Mozilla today released the latest version of Common Voice, its open source collection of transcribed voice data for startups, researchers, and hobbyists to build voice-enabled apps, services, and devices. Common Voice now contains over 7,226 total hours of contributed voice data in 54 different languages, up from 1,400 hours across 18 languages in February 2019. From a report:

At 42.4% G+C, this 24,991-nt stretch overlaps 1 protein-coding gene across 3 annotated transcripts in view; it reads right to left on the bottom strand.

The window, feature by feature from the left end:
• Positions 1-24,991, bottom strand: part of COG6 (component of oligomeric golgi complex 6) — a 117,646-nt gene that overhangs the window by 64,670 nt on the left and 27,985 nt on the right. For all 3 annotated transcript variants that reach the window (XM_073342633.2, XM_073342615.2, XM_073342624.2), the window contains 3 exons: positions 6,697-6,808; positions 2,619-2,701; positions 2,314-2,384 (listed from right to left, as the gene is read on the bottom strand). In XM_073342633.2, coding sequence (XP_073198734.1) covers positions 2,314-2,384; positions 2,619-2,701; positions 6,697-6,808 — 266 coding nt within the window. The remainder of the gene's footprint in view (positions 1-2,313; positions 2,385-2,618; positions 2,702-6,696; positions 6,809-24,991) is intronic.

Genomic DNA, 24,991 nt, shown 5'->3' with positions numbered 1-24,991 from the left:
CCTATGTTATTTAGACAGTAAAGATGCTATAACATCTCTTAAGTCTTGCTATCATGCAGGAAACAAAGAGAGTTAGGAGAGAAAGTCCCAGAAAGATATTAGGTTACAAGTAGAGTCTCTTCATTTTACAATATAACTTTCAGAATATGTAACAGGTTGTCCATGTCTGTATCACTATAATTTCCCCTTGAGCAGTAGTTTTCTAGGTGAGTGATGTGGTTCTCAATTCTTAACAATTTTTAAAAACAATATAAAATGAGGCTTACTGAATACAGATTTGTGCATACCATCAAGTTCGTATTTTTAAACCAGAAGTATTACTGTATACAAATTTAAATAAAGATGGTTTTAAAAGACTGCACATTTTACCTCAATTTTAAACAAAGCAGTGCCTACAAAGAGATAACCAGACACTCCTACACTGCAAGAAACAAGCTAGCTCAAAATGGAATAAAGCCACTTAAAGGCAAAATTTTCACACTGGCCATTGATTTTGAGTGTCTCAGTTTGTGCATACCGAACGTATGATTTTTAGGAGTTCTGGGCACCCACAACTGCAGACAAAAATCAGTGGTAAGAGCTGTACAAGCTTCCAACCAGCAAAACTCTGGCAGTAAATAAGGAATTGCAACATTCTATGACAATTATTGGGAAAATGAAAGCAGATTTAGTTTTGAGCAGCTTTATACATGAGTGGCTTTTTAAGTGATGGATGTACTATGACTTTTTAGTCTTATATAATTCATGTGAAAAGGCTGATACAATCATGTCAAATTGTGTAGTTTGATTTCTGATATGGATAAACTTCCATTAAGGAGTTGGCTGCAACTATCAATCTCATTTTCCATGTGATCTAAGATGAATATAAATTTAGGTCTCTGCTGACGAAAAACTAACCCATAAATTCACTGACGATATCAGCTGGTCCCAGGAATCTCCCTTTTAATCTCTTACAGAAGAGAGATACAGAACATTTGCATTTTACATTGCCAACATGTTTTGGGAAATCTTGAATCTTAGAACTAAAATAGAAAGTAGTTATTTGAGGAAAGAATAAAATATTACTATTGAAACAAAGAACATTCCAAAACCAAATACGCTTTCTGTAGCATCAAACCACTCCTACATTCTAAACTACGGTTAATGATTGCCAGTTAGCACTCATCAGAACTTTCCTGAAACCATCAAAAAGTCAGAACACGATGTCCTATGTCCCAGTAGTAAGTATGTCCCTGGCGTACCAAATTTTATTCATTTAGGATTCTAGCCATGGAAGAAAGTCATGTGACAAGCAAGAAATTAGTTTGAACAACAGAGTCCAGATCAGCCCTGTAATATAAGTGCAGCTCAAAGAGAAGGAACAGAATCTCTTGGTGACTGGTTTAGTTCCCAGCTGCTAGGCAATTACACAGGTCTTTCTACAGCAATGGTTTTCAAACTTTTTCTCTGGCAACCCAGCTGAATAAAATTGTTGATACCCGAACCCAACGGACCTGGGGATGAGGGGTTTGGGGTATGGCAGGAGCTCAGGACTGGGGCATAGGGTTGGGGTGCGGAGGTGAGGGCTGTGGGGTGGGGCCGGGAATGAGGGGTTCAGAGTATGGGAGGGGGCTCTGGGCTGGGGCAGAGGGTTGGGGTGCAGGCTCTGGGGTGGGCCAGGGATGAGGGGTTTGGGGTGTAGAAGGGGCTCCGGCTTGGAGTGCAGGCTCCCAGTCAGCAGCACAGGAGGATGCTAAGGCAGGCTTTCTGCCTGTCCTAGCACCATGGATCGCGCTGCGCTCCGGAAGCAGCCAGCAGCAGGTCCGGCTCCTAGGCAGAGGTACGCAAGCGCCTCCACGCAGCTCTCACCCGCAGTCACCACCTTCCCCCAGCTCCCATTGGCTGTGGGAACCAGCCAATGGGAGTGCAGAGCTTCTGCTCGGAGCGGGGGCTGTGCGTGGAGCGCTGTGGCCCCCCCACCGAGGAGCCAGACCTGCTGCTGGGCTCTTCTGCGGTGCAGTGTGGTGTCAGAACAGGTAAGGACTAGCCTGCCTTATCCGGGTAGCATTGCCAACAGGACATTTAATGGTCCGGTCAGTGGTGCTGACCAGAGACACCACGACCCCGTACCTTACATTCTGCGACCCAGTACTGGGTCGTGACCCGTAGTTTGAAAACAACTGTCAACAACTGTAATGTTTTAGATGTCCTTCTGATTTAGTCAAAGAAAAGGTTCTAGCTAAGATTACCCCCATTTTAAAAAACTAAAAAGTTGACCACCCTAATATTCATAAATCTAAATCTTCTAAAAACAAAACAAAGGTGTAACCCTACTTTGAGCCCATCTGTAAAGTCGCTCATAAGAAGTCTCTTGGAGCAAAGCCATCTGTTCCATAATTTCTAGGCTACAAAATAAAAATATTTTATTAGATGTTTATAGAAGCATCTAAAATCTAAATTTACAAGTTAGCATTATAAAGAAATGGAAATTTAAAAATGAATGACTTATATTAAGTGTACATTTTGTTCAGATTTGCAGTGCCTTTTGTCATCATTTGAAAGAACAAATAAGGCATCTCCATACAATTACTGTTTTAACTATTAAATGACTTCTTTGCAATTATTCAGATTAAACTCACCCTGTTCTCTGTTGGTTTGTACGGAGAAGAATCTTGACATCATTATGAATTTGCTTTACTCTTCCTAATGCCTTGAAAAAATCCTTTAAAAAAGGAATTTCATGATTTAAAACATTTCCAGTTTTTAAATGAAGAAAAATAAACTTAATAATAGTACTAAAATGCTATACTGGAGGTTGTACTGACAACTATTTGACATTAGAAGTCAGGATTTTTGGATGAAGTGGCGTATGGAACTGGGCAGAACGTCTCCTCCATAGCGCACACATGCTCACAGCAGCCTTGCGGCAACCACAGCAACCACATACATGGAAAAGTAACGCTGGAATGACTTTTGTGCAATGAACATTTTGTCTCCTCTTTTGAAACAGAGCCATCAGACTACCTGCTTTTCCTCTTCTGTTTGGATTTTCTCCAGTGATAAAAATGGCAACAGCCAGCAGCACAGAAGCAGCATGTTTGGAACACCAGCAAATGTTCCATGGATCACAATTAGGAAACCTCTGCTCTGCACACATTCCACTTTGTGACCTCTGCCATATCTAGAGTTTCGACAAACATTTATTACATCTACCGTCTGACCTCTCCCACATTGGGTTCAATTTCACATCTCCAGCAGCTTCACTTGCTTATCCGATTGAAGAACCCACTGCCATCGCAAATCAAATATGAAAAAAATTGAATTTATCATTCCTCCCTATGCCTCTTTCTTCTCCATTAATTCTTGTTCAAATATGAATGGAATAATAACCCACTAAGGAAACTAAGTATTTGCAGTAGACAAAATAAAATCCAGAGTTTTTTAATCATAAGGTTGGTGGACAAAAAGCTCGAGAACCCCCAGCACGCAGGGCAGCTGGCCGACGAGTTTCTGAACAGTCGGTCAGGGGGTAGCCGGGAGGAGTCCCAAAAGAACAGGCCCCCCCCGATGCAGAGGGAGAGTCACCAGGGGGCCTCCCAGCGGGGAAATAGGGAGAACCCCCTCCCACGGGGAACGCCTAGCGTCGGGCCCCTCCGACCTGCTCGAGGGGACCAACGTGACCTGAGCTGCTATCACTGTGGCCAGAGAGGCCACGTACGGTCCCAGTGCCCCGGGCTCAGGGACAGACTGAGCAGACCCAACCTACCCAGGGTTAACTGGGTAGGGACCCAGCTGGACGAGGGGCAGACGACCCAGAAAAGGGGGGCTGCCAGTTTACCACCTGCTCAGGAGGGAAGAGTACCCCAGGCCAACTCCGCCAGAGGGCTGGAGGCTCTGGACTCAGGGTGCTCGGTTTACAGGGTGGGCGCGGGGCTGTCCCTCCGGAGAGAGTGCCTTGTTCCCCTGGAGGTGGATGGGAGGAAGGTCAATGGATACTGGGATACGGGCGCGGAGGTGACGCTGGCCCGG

Common Voice consists not only of voice snippets, but of voluntarily contributed metadata useful for training speech engines, like speakers’ ages, sex, and accents. It’s designed to be integrated with DeepSpeech, a suite of open source speech-to-text, text-to-speech engines, and trained models maintained by Mozilla’s Machine Learning Group. Collecting the over 5.5 million clips in Common Voice required a lot of legwork, namely because the prompts on the Common Voice website had to be translated into each language. Still, 5,591 of the 7,226 hours have been confirmed valid by the project’s contributors so far. And according to Mozilla, five languages in Common Voice – English, German, French, Italian, and Spanish – now have over 5,000 unique speakers, while seven languages – English, German, French, Kabyle, Catalan, Spanish, and Kinyarwandan – have over 500 recorded hours.